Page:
Tag Archives: nazi

Arbeit macht frei

The words, “Arbeit macht frei,” or “Work sets you free” welcomed everyone who entered the Auschwitz death camp. The emaciated few that remained when the Russians liberated the camp were far too weak to have done anything, much less work.

The prisoners were so frail that they were largely unable to eat the food that their liberators provided. They had endured unimaginable horrors in that place and they had to go out into the world, replete with the knowledge that their lives would never be the same, their loved ones were dead and their nation decimated.

Imagine one of the prisoners saying to the Russian soldiers, “I love this camp and I want to stay here forever. The Nazis were good to us. Can they come back?”

We would say that the terrors of the camp had driven them stark, raving mad. This type attitude, while appearing to be insane, has nonetheless existed for a long time.

The people of Israel were suffering mightily from the hands of their Egyptian captors. They “groaned because of their bondage, and they cried out” to God to save them (Exodus 2:23, NKJV). God intervened and brought Moses and Aaron before Pharaoh. God brought plaques upon Egypt because of the stubborn refusals of Pharaoh to release the people of God (Exodus 7-12).

As a result of God’s work, Israel was released from captivity. Yet, shortly after their liberation, Israel began to whine and complain. When they finally received the freedom they dreamed of, they despised it.

“So the LORD’s anger was aroused against Israel, and He made them wander in the wilderness forty years, until all the generation that had done evil in the sight of the LORD was gone” (Numbers 32:13).

On several occasions, the nation of Israel inexplicably asked to return to Egypt. They willingly wanted to return to slavery, beatings and oppression. They were unconcerned about what would happen to their children. They only thought of themselves.

Can we imagine what Pharaoh would have done to them, had they returned?

We are in bondage to sin as humans (Romans 3:23; 7:24; John 8:34). We have no hope of attaining salvation on our own. No human holds the key to the prison doors. We needed a Savior so Jesus used his keys to open the cell doors (John 10:10).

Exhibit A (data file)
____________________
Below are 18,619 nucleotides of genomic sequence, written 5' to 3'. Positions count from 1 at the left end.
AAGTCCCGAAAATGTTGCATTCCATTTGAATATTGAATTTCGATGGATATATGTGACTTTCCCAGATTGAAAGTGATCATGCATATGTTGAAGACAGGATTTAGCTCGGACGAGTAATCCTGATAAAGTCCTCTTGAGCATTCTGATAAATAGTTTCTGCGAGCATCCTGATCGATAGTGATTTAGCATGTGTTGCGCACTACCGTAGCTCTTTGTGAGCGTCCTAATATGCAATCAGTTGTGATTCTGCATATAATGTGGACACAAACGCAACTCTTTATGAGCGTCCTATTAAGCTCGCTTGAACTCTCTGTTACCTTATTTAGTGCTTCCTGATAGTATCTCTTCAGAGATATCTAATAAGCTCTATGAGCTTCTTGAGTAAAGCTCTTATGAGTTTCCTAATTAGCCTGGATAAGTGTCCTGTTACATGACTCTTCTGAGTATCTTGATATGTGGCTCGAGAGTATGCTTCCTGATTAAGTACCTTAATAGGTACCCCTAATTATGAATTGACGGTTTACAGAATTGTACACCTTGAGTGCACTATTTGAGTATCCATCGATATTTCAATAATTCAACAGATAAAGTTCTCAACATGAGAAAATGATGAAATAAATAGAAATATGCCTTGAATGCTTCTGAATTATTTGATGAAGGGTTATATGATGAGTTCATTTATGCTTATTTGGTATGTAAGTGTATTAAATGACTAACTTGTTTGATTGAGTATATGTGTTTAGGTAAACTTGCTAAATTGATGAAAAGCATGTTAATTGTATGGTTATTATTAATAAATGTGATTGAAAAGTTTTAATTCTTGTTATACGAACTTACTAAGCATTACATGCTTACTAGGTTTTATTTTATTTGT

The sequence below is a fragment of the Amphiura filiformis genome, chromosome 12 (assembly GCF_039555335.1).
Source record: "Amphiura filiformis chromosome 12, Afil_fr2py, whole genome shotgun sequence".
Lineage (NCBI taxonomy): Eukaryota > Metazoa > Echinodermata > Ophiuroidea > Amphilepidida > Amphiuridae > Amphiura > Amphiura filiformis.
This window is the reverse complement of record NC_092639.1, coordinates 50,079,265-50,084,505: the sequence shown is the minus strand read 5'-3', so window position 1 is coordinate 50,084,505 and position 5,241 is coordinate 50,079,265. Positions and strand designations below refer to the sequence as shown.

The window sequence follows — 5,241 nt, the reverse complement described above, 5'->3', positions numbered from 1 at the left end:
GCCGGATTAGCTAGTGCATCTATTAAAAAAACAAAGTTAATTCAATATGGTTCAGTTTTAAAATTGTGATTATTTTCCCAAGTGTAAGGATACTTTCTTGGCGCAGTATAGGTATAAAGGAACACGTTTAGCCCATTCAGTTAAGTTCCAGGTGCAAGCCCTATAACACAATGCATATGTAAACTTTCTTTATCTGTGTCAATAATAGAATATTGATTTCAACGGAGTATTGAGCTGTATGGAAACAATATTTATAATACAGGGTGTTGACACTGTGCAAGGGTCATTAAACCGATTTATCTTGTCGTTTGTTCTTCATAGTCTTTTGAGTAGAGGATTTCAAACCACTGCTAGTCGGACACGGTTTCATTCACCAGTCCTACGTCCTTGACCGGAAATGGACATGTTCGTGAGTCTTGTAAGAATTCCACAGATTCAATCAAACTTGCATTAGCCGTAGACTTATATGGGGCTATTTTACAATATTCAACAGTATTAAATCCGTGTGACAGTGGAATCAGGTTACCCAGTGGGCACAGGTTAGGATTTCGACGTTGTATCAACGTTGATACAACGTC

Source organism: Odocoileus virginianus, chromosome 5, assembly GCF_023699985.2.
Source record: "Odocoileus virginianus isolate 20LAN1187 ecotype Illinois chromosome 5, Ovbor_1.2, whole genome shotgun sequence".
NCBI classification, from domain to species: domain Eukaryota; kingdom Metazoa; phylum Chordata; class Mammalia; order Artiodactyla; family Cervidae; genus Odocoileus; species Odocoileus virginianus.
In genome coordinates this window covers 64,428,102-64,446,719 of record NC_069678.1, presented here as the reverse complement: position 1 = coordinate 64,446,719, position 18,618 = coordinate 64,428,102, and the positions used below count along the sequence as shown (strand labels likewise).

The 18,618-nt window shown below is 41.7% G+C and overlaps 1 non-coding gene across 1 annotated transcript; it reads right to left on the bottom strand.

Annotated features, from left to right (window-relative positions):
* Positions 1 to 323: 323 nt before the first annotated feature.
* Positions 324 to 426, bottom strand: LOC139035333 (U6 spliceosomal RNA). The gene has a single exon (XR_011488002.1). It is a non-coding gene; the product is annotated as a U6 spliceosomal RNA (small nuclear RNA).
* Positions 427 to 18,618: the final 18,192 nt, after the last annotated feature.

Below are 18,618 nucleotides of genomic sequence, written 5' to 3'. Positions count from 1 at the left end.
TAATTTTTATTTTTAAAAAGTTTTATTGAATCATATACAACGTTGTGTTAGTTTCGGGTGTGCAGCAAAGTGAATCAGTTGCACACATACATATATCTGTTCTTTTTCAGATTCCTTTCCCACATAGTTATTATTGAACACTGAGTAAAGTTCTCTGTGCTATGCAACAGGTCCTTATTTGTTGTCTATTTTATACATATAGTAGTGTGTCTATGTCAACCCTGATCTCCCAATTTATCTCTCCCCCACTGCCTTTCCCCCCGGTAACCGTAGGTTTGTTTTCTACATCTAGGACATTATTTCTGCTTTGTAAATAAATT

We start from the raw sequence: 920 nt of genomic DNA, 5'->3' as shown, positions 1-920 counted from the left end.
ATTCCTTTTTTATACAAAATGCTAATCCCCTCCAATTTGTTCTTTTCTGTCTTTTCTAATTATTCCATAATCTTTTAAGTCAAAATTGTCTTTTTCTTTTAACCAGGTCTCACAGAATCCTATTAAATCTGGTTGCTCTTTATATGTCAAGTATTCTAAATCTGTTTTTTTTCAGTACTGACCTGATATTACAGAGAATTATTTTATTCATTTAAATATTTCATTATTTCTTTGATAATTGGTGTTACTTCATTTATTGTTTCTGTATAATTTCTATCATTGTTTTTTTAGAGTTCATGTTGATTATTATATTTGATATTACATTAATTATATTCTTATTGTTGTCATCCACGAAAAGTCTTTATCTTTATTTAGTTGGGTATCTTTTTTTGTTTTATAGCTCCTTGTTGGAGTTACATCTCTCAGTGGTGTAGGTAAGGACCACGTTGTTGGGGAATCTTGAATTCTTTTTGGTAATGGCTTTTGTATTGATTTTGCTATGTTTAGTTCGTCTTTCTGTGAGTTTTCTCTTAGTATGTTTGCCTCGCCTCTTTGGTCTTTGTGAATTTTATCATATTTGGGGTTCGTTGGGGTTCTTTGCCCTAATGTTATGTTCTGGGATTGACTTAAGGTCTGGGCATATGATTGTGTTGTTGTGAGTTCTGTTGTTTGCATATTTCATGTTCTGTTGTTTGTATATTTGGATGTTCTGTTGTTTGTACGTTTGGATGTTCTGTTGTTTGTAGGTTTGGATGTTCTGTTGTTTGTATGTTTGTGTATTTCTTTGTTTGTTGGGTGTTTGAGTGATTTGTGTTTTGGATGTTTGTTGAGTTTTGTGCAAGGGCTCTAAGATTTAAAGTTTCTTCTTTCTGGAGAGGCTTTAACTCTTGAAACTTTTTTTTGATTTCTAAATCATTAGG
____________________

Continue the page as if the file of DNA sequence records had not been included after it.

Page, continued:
Jesus came and paid the blood price for our sins on the cross (Romans 5:6-11). He is the only who could bring us back to God (John 14:6; John 8:32).

Three days after Jesus died on the cross, “a great earthquake” occurred and the stone was rolled back and the tomb of Jesus was empty (Matthew 28:1-6). In that moment, Jesus conquered death and provided everyone a way of salvation. In essence, the earthquake opened the spiritual prison doors of every person who would ever live. Everyone had found freedom!

Yet, billions of people refuse his offer and close the cell door again. They would rather remain imprisoned. Meanwhile, Satan’s laughs reverberate through the corridors of the dungeons as the prisoners believe the lie.

Jesus says to Satan, “Let My people go!” Yet, most do not want to go. They would rather be devoured by Satan.

Jesus offers never-ending joy and happiness. Satan spews forth nightmares and perpetual agony. However, beyond any rational thought, people prefer the nightmares and the torture.

Even Christians leave the Lord and go back to the squalor of sin (2 Timothy 4:10; Hebrews 10:32-39).

Someone physically stands between heaven and hell and gets to choose. They see with their eyes the overwhelming beauty on one side and the overwhelming ugliness on the other and say, “Sorry, Jesus. I choose hell. It looks nice.”

I seriously doubt that sane people would do this. Yet, they do it every day when they reject Jesus.

The phrase over our door can be, “Rationalization will NOT set us free.”

— by Richard Mansel

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Taken to the gas chamber

A crowd of men, women, and children huddled together at the train station…
Dressed for a long journey and standing with their bags at their sides, they spoke in low tones. Armed men in the grim uniform of the SS, the feared wing of the Nazi army, surrounded the travelers.
The people shivering on the platform were not criminals. They were Jews, French Jews who had been hauled from their homes by the occupying solders and French Nazi sympathizers.
The non-Jewish French watched these events unfold with increasing concern. After all, these people were neighbors and friends. The group included the watchmaker and his family, the lad who sold newspapers, the old lady who made beautiful quilts. Now they were being “relocated.”
The plumes of smoke could be seen even before the train was heard. The townspeople cast a nervous eye toward the train platform as the black, soot-belching locomotive ground to a halt.
Armed guards herded the Jews into the train cars. They went cooperatively, putting up no resistance. Concerned observers wondered why this was taking place; but they told themselves that things would be fine, that there was no need to worry about these friends and neighbors. They were in good hands.
How could they believe that? Because neatly printed in French on the door of every box car was the reassuring logo, “Charitable Transport Company…” (Wayne Rice)
THOUGHT: We can also be deceived today. Though a political ideology can seem harmless — even good — it can represent a value system that undermines the sanctity of marriage, the family, morality, the church, respect for life, and the Gospel of Jesus Christ. Just another innocent looking boxcar…like those that took millions of Jews to the gas chambers. — Mike Benson

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